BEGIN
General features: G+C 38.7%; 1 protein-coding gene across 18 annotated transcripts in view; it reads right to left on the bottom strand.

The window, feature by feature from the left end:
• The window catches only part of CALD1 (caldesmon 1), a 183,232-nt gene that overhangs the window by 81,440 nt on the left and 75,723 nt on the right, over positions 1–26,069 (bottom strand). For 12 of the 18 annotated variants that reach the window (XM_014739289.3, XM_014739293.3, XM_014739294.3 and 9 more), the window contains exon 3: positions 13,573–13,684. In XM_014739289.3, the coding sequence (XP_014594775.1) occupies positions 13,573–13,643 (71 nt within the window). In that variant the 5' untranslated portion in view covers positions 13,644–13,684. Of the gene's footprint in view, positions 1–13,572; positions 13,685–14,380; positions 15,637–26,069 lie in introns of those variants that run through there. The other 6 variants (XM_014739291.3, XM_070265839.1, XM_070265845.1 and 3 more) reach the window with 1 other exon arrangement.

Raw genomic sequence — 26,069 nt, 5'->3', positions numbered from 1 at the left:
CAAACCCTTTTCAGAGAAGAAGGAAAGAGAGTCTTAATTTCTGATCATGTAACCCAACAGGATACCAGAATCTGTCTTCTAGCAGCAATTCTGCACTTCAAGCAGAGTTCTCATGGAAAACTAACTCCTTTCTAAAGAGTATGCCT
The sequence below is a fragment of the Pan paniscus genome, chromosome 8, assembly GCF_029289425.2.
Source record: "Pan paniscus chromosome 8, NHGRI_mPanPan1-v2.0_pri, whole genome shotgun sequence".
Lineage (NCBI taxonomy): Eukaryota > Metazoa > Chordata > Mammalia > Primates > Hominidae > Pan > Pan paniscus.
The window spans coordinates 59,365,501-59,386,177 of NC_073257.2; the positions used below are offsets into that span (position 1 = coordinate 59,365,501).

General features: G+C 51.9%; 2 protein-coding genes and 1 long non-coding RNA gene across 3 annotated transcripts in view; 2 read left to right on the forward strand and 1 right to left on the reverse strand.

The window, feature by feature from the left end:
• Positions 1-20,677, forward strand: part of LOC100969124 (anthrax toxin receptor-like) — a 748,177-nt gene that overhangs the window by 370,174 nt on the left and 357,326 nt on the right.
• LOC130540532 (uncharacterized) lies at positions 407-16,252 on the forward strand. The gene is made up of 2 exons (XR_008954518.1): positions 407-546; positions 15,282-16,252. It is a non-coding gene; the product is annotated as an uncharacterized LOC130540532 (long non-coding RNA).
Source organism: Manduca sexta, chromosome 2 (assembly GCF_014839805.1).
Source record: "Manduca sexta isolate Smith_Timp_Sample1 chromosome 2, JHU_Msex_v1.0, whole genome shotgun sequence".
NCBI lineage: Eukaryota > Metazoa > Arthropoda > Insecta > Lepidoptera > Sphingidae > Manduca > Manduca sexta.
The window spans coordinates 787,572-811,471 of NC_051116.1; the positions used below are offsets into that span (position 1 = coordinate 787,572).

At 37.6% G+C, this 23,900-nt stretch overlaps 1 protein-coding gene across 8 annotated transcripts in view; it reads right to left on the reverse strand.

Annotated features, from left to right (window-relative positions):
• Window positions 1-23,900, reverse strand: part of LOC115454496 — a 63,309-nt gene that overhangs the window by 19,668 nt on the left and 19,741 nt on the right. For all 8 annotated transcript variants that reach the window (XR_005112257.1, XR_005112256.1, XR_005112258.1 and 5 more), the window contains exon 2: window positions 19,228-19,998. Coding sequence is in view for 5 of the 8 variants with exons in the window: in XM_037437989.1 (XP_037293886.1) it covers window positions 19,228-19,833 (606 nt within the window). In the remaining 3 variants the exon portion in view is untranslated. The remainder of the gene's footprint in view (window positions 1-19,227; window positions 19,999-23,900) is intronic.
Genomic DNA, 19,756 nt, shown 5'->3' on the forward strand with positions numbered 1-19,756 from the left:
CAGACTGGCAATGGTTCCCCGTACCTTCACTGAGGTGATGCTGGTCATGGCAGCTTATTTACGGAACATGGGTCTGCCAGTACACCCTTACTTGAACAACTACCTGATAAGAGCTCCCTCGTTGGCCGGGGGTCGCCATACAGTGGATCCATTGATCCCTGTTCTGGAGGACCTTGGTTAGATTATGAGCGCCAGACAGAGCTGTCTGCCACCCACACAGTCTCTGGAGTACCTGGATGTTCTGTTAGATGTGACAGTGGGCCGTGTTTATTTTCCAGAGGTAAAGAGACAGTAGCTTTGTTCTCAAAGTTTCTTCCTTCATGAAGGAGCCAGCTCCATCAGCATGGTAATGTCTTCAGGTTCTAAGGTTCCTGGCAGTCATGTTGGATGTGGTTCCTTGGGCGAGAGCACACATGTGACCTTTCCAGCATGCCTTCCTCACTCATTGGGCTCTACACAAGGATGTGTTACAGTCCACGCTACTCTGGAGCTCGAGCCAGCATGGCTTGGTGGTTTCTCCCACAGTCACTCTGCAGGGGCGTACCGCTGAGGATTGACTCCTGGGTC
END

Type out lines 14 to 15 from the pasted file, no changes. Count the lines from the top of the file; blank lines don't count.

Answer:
Source organism: Manduca sexta, chromosome 2 (assembly GCF_014839805.1).
Source record: "Manduca sexta isolate Smith_Timp_Sample1 chromosome 2, JHU_Msex_v1.0, whole genome shotgun sequence".